Purpose (1) – Introduction

by Neil Rickert

In a recent blog post at BioLogos, Dave Ussery wrote:

I do believe that life’s history is infused with purpose and that this process is God’s process.

I agree with the first part of that.  The second part is why scientists often try to avoid talk about “purpose.”  The problem that science sees in the second part, is that it is an attempt to explain purpose that is not evidence based.  And yet people find “purpose” and other intentional words a very useful part of their vocabulary.

This post is intended to be the first of a series where I discuss “purpose” and similar intentional words, and where I attempt to provide a basis for intentional language that is entirely natural and is consistent with the scientist’s requirement of evidence.  If there are aspects of our use of purpose that are inherently mystical or religious, I won’t be attempting to deal with those.

Science usually attempts to give what we might consider to be mechanistic descriptions of what it is studying.  However, in our non-scientific lives, many of our descriptions are based on purpose, rather than on mechanism.  Take this blog, for example.  A mechanical description would be about the physical events that take place to cause a pattern of illuminated pixels on your screen.  That’s fine if we are interested in the physics of digital displays, but it is not satisfying if we are interested in what the blog is about, in what meaning it is attempting to convey.  To convey those meanings and interests, we need an account that uses our intentional vocabulary, our words that talk of purpose, goal, aim, intention, meaning, etc.

The attitude of many scientists with regard to purpose is well illustrated in a recent post to an internet forum:

Purpose is a human construct implying intent, which is another human construct. Science has nothing to say about purpose and intent. Once you’ve started talking about purpose you’ve left the realm of science.

I am sure that expresses a rather common view.  However, if to talk about purpose is to leave the realm of science, then study areas such as Psychology and Cognitive Science will have to be abandoned or at best to be recognized as being outside the realm of science.  I do no see any reason to exclude those fields from science.

There is an alternative to excluding purpose from science.  And that alternative is to find a natural basis for purpose such as will make purpose itself potentially something that science can study.  And that is the direction that I will be taking in this series of posts.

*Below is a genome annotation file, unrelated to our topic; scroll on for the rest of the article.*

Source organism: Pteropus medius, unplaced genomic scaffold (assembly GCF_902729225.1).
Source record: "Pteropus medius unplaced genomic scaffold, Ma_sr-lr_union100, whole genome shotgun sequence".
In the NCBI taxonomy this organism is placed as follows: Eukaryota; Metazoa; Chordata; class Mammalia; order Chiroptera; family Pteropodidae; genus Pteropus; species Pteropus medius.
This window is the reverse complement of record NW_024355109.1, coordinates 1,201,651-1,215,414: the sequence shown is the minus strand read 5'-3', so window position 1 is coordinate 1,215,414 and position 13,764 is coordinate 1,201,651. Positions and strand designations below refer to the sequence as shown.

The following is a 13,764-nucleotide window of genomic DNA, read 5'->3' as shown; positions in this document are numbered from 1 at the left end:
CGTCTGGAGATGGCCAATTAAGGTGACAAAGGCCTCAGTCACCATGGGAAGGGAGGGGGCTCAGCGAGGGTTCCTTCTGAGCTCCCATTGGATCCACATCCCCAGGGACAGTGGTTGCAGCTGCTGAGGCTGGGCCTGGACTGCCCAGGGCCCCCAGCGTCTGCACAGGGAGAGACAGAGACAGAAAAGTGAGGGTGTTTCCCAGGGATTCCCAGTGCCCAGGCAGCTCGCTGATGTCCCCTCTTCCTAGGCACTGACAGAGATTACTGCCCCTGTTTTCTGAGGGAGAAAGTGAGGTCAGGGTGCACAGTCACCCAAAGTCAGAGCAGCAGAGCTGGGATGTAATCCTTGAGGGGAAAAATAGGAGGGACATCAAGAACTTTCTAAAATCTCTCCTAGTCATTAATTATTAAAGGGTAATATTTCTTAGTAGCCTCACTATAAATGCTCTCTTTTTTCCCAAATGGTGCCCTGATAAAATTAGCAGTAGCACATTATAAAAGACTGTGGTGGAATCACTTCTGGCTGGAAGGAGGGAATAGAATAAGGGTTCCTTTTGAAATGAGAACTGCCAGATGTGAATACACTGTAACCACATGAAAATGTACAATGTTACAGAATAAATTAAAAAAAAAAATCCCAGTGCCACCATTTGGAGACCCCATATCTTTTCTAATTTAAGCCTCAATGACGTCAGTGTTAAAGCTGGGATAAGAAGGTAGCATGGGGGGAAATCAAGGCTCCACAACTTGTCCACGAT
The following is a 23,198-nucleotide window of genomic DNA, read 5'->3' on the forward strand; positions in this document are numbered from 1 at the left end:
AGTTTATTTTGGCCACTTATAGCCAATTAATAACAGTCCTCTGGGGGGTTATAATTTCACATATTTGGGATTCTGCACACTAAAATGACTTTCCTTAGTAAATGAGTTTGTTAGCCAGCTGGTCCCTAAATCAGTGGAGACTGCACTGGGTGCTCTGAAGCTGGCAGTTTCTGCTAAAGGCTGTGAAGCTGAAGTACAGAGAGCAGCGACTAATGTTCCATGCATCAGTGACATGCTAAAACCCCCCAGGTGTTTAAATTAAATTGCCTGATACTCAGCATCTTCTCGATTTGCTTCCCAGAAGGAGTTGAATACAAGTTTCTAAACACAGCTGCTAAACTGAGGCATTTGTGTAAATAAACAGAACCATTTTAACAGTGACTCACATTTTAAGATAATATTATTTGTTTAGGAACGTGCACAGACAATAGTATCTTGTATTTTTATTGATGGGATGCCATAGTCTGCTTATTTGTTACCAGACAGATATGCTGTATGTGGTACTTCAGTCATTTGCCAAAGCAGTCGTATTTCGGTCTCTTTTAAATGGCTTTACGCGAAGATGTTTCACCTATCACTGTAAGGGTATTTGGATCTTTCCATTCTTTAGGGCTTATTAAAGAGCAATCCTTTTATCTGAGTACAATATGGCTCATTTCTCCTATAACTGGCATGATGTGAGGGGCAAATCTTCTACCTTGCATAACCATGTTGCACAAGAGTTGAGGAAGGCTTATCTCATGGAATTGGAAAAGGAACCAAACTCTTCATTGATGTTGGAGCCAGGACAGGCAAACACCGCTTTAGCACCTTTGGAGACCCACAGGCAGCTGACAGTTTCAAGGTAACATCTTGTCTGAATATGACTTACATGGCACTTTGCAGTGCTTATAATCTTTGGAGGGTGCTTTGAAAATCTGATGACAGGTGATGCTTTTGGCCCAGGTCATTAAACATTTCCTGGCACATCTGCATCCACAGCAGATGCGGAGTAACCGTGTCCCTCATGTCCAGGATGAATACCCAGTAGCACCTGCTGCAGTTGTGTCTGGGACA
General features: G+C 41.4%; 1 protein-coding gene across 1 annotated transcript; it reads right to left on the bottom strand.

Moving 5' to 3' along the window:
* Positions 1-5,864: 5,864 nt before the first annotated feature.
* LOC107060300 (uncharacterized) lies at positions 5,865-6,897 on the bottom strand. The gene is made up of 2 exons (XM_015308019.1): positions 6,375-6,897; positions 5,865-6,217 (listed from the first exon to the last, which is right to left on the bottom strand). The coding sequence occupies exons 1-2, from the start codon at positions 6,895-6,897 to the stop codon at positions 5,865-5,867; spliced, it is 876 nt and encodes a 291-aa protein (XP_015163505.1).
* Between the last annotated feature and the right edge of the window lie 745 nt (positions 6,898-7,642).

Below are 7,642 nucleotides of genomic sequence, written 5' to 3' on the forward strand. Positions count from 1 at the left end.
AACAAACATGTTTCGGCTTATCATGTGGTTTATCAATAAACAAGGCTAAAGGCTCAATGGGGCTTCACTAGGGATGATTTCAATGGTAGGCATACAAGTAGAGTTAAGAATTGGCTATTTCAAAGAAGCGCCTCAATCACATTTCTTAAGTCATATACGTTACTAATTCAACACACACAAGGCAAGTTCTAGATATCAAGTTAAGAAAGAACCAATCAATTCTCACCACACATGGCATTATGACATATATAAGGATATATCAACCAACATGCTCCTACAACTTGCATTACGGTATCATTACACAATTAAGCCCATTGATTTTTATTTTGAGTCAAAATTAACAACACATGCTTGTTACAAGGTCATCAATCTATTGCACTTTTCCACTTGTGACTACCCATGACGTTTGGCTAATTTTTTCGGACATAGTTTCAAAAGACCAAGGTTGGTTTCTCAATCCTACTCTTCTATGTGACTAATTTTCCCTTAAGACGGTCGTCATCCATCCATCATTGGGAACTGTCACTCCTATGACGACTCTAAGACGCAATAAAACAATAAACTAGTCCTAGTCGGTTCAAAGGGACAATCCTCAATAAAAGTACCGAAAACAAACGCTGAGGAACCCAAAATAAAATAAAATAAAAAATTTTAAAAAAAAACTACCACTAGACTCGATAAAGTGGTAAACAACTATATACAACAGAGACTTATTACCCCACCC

We use “purpose” and other intentional words in a number of different ways.  A brief discussion is appropriate.

I might say that the purpose of my automobile is to get me to work and then home again.  However, when I use “purpose” in that way, I am not really talking about the automobile having a purpose.  Rather, I am talking about me having a purpose, and using that automobile as part of how I fulfill that purpose.  So when I use “purpose” in that way, it really means the same as “use”, as in “I have a particular use for my automobile.”  We can discount that particular way of using “purpose” as not being about what we ordinarily understand as purpose.

The other extreme would be to limit the word “purpose” to the case where a person has a conscious purpose.  I want to avoid that particular usage, because it is rather difficult to characterize what we mean by “conscious.”  In between, there are many systems that exhibit what we might describe as “apparently purposeful behavior.”  And that is where I wish to target this series of posts.  That kind of behavior can be seen in many biological organisms, including those such as plants that we would never consider to be conscious.  But it is not restricted to biology.  We can describe a thermostatically controlled system as having apparently purposeful behavior.  Because of its relative simplicity, the thermostat is reasonably well understood, so I shall occasionally use it as an example in the series.  Here, and throughout this series, I shall sometimes use “thermostat” as shorthand for “thermostatically controlled system.”


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